Electronic Thesis and Dissertation Repository


Doctor of Philosophy




Joe B. Gilroy


This thesis describes the investigation of a novel strategy for the synthesis of metal-containing small molecules, polymers, and nanomaterials. In this context, a new family of air-stable, homo- and heterometallic primary, secondary, and tertiary phosphines were prepared via the radical-initiated hydrophosphination reaction of PH3 with vinylferrocene and/or vinylruthenocene. The full characterization of the phosphines confirmed their targeted structures and proved that the properties of the starting metallocenes are reflected in those of the resulting phosphines.

To study the coordination behavior of this family of phosphines, primary, secondary, and tertiary ethylferrocene phosphines were reacted with Group 6 metal carbonyl adducts [M(CO)5•THF; where M: Cr, Mo, and W] to generate the corresponding metal complexes. The successful coordination of all three phosphines to M(CO)5 and their purity were confirmed by several characterization methods, such as multinuclear NMR, FT-IR, and UV-vis absorption spectroscopy, cyclic voltammetry (CV), and elemental analysis. FT-IR spectroscopy studies revealed that ethylferrocene substituents act as electron-donating groups and that the σ donating ability of the phosphines were lower than that of PEt3 and higher than that of PPh3.

To realize highly metallized polymers, two phosphorous-containing frameworks were targeted: quaternary phosphonium polyelectrolytes and tertiary phosphine polymers. The first iron-containing phosphonium monomer was synthesized by the quaternization reaction of tertiary ethylferrocene phosphine with 3-chloro-1-propanol followed by an esterification reaction with methacryloyl chloride and a salt metathesis reaction with NaOTf. In addition, four styrenic phosphonium monomers were synthesized by the quaternization reaction of 4-vinylbenzyl chloride with the tertiary ethylmetallocene phosphines (where Fe/Ru: 3/0, 2/1, 1/2, 0/3) before their counter-anion was exchanged with triflate. All five monomers were polymerized in the presence of azobisisobutyronitrile (AIBN) and carefully purified. Analysis of the polymers with methods including differential scanning calorimetry (DSC), thermogravimetric analysis (TGA), and gel permeation chromatography (GPC) confirmed their macromolecular nature. The pyrolysis of thin films of the phosphonium polymers, under an inert atmosphere, afforded highly metallized crystalline nanomaterials that were characterized with techniques such as scanning electron microscopy (SEM) and energy-dispersive X-ray spectroscopy (EDX).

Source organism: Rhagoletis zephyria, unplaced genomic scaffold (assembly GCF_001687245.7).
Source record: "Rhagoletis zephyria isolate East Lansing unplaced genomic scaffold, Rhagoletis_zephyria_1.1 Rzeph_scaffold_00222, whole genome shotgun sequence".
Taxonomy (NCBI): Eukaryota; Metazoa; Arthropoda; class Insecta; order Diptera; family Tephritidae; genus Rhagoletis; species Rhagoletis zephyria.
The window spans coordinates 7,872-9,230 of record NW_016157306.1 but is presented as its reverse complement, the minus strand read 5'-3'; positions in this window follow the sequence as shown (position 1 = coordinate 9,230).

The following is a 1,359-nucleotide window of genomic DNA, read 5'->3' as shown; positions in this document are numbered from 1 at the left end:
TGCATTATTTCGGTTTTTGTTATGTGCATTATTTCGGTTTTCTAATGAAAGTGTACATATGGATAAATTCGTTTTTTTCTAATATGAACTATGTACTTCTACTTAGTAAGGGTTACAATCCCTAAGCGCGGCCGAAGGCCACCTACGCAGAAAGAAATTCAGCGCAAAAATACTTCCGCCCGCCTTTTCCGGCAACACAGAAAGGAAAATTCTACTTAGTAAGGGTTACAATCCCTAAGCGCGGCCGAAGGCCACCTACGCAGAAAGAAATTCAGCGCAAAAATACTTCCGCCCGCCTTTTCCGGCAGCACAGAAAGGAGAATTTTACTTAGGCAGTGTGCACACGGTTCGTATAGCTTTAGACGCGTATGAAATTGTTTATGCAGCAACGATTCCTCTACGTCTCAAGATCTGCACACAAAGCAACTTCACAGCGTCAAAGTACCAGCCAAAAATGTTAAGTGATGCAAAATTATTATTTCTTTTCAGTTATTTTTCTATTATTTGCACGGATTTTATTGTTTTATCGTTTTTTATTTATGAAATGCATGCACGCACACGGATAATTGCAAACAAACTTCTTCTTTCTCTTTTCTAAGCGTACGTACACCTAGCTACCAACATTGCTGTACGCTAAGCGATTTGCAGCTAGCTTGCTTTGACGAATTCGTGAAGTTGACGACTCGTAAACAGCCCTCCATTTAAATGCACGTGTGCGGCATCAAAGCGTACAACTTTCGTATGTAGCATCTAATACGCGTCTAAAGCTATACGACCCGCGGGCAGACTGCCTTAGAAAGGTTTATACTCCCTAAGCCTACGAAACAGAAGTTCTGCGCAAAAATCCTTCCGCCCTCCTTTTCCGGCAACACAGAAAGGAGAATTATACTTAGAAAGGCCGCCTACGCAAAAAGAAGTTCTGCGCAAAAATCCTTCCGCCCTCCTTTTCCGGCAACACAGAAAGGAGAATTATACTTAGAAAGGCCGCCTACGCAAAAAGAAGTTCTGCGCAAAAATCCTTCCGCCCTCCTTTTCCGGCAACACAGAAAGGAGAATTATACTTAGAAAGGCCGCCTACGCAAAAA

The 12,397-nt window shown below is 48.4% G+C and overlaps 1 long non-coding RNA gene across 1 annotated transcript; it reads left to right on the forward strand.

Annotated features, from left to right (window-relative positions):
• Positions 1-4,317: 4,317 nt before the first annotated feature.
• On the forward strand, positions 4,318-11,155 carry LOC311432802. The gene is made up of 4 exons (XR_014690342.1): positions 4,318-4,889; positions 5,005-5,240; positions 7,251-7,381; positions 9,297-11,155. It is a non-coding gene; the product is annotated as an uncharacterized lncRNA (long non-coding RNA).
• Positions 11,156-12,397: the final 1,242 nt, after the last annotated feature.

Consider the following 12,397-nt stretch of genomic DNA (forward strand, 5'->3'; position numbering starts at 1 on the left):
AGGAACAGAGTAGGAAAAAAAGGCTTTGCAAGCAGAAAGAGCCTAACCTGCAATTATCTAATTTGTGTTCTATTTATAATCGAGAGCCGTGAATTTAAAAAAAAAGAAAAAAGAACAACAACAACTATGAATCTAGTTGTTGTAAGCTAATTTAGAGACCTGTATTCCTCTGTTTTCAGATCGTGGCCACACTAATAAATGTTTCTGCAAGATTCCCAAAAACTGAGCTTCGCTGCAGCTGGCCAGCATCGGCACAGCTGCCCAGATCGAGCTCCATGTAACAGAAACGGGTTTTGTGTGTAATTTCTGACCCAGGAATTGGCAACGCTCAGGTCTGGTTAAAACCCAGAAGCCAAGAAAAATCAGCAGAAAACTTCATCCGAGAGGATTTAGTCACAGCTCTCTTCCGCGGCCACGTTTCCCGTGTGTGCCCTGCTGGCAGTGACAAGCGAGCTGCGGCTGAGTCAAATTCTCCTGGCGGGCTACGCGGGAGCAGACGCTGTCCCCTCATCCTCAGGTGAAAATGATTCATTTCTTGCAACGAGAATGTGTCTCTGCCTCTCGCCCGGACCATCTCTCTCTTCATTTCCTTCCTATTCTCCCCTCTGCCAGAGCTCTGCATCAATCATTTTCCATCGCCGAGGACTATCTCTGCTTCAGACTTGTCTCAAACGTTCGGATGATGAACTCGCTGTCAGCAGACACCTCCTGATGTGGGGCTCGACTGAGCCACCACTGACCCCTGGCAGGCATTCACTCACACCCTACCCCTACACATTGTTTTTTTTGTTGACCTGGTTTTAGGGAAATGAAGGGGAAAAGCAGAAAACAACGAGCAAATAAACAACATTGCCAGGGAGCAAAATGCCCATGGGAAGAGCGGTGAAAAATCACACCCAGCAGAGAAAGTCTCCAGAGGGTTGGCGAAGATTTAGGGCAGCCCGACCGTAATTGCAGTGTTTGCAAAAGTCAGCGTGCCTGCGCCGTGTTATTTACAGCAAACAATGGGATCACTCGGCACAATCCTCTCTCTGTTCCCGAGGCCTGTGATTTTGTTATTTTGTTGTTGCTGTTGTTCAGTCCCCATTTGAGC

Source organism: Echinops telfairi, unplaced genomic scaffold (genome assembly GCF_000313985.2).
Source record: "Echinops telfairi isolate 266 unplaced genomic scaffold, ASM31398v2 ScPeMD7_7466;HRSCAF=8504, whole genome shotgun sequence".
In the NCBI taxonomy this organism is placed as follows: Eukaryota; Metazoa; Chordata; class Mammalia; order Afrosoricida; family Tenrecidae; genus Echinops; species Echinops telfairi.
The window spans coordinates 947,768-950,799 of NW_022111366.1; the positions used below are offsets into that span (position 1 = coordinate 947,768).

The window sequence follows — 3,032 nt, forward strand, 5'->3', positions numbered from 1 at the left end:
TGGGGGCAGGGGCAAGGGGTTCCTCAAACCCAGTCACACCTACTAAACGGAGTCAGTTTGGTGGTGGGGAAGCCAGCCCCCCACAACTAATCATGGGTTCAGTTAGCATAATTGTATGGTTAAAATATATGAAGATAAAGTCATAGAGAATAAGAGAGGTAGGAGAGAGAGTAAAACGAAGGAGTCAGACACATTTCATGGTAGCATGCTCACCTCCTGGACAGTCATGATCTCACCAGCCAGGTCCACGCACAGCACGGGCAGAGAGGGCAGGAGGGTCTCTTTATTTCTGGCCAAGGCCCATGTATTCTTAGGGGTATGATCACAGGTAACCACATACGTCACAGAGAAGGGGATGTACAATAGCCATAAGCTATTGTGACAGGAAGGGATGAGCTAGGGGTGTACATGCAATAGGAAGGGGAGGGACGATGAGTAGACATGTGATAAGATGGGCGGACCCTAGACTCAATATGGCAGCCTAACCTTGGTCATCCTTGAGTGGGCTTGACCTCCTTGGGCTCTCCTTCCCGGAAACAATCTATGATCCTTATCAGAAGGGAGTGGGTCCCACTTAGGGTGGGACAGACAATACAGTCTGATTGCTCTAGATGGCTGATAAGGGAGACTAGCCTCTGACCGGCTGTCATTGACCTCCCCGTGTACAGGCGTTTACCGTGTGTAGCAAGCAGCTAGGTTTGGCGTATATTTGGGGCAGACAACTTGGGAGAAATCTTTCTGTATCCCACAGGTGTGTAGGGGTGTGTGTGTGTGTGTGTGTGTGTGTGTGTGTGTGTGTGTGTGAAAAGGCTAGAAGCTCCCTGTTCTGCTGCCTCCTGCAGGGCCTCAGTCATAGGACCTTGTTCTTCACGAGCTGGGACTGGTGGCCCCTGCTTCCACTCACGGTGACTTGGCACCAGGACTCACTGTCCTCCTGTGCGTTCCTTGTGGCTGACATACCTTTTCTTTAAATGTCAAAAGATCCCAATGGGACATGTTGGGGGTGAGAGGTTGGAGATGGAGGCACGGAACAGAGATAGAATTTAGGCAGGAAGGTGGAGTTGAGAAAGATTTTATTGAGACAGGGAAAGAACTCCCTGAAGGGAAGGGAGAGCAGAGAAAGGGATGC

Finally, the hydrophosphination reaction of 3-buten-1-ol with a secondary ferrocene- and ruthenocene-containing phosphine followed by a N,N'-dicyclohexylcarbodiimide (DCC) coupling reaction with 4-vinyl benzoic acid afforded a tertiary phosphine monomer which was polymerized, in the presence of AIBN, and yielded a heterobimetallic tertiary phosphine polymer. The phosphine polymer was reacted with photogenerated W(CO)5•THF to produce the first example of a heterotrimetallic polymer. The proposed structure of the resulting polymers and their purity were confirmed by methods such as multinuclear NMR, FT-IR, and UV-vis absorption spectroscopy, CV, DSC, TGA, and GPC. The complete coordination of all phosphorous centres in the tertiary phosphine polymer to W(CO)5 was confirmed by 31P NMR spectroscopy and FT-IR studies, where the coordinated-tertiary phosphine polymer gave rise to three diagnostic absorption bands due to CO stretching modes from W(CO)5 moieties.